Kazakhstan's Central Election Commission (CEC) chairwoman has defended the recent parliamentary elections -- held for the Senate in September and the Majilis, or lower house, in October -- against criticisms of impropriety. RFE/RL correspondent Beatrice Hogan takes a closer look at the Kazakh political process.
New York, 9 November 1999 (RFE/RL) -- Kazakhstan's presidential elections in January -- which occurred two years ahead of schedule and excluded key opposition candidates -- drew scorn from the international community.
Afterward, Kazakhstan vowed to clean up its act before the parliamentary elections.
Zagipa Balieva, chair of Kazakhstan's Central Election Commission (CEC), last Thursday told an audience at Columbia University in New York City that her government enacted significant reforms to ensure the parliamentary elections would be democratic.
The Kazakh government amended its constitution to add ten additional seats to the majilis -- from 67 to 77 -- and lowered the registration fee for political parties.
Balieva said the 12 political parties taking part in the poll had equal access to state-run media, including television, newspapers and radios. As evidence of the government's fairness, Balieva pointed out that all candidates in the parliamentary elections took part in a two-and-a-half hour nationally televised debate.
The road to reform, she said, has not been easy.
"Kazakhstan is very well aware that democracy is not an end in itself, but a very long process."
In 1991, Kazakhstan became independent after more than 70 years of Soviet domination. The interests of ethnic Kazakhs, as a political force, had been severely compromised. Between collectivization and the purges, Kazakhstan lost a great percentage of its intelligentsia.
By the 1980s, two powerful environmental non-governmental organizations (NGO's) -- the Nevada-Semipalantinsk and the Aral Sea -- gained momentum. These movements promoted the idea that the environment was a national concern. And its deterioration was rooted in the absence of political power vested in local people.
But neither NGO was able to formulate viable political parties upon independence.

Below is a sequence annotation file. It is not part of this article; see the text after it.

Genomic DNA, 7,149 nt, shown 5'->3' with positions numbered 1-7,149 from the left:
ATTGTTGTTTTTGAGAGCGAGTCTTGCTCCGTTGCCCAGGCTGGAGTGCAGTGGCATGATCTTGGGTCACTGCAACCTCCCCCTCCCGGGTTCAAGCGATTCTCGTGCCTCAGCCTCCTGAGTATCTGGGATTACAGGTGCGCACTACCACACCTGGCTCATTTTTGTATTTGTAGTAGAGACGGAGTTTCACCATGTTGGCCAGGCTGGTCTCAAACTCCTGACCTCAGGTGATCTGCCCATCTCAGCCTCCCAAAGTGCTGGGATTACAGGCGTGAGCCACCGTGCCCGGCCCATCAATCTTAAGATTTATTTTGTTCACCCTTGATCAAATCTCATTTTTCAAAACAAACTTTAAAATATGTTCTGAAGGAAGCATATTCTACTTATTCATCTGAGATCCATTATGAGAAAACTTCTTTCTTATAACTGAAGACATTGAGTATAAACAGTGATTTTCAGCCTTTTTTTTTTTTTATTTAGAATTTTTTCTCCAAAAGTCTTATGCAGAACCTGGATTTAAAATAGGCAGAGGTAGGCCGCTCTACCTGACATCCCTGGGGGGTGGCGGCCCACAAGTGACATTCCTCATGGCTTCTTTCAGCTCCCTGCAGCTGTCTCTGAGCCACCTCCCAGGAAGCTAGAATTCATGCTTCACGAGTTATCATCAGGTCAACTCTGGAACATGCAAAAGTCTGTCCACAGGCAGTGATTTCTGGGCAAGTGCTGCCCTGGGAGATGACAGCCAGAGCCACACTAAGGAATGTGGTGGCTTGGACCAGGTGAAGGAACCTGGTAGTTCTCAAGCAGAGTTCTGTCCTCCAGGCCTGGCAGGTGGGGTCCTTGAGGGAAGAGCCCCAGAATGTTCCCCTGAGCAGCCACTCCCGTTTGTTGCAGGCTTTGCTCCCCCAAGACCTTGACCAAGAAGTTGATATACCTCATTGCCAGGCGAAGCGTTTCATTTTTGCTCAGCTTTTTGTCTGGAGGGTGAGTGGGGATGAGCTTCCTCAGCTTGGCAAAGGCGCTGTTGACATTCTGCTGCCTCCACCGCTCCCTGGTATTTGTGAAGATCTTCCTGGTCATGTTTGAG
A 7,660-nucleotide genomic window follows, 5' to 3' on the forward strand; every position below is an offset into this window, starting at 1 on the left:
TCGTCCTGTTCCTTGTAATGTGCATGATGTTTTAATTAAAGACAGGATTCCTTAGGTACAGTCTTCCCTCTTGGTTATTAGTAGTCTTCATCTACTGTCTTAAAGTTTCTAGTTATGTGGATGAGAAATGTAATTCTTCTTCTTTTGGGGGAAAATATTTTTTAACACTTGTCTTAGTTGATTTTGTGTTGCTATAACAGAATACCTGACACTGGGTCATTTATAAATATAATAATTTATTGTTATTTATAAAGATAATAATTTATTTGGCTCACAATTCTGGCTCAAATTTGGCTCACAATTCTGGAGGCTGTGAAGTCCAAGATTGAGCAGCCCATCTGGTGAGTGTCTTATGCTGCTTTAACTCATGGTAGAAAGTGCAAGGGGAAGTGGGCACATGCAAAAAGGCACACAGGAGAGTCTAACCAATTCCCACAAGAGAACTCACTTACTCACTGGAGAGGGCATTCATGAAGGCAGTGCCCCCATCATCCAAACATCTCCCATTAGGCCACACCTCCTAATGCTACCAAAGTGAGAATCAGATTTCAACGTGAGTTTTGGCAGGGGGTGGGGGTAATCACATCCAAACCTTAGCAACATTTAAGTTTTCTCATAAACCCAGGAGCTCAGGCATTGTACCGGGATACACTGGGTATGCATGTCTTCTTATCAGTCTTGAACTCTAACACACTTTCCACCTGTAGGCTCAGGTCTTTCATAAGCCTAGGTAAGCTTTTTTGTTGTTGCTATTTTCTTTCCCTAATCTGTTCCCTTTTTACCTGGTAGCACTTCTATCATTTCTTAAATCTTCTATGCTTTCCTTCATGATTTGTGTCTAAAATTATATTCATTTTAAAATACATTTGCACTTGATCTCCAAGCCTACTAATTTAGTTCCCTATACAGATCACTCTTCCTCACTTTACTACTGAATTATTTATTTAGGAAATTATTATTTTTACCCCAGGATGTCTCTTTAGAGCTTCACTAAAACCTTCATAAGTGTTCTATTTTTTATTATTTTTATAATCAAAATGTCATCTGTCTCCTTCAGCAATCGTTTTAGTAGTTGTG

Instead, as in the other Central Asian republics, the former communist party chief, Nursultan Nazarbaev, assumed power. These countries inherited political power, but lacked the institutional capacity -- including a party structure, civic society organizations, and a representative parliament -- to govern democratically.
As a result, the presidents in the Central Asian countries have developed what are widely regarded as authoritarian regimes. No viable opposition figures had emerged to challenge Nazarbaev -- until former Kazakh Prime Minister Akezhan Kazhegeldin decided to enter the presidential poll.
But Kazhegeldin's political aspirations were soon dashed. He was barred from the presidential race because of his alleged participation in an unsanctioned demonstration. Likewise in the parliamentary poll, Kazhegeldin was disqualified for failing to resolve tax evasion charges. He has said the charges were politically motivated.
Critics of the Kazakh regime say Nazarbaev orchestrated Kazhegeldin's removal from the candidate pool to weed out competition.
But Balieva offered a different explanation. She said that obeying laws is the cornerstone of democracy.
"So the question poses itself: How come a person who wants to nominate himself to become president of a country does not act in respect of the existing laws? And what kind of operations can we expect from this person if he doesn't respect the existing laws?"
Balieva's explanation failed to convince everyone in the crowd. Cassandra Cavanaugh, researcher for the Human Rights Watch's Central Asian division, said that Balieva only presented what she termed the "sunny side" of the elections.
Cavanaugh said there was credible evidence to support allegations that the parliamentary elections were rigged, that ballot boxes were stuffed and that election monitors -- both international and local -- were prevented from witnessing the tallies.
"When Mrs. Balieva said they [the Kazakh government] did everything possible to create a level playing field and equal conditions so that the opposition could compete with pro-governmental parties, that's just not true."
The CEC so far has nullified the results in three districts and will hold repeat elections in those districts. Balieva said she was pleased that the discrepancies were only of a technical nature.
But Cavanaugh says that, given the widespread allegations, the election results in all districts must be considered suspect.
CEC rules mandate that the parties must run with different candidates in the repeat elections. Critics say this serves to further dilute the strength of the opposition.
The next countrywide elections will not take place for another five years. Peter Sinnott, director of the Columbia University Caspian Project, says the status quo will likely continue as the winners take their seats in parliament.
"Even though there is definitely some level of reform, the ability to enact further reforms will be, on some levels, in parliament, stifled by the lack of near future elections."
In spite of the criticism, Balieva said that in her opinion, the parliamentary elections were definitely democratic. She cited the emergence of 12 political parties and the unprecedented growth of the country's political awareness.
But Sinnott suggests that those quantitative measures may not be true signs of democracy. The main issue, he says, is whether parties -- which elevate sets of ideas instead of personalities -- can become important in Kazakhstan.
The recent election cycle shows that -- for now, at least -- personalities, not ideas, continue to dominate Kazakhstan's political landscape.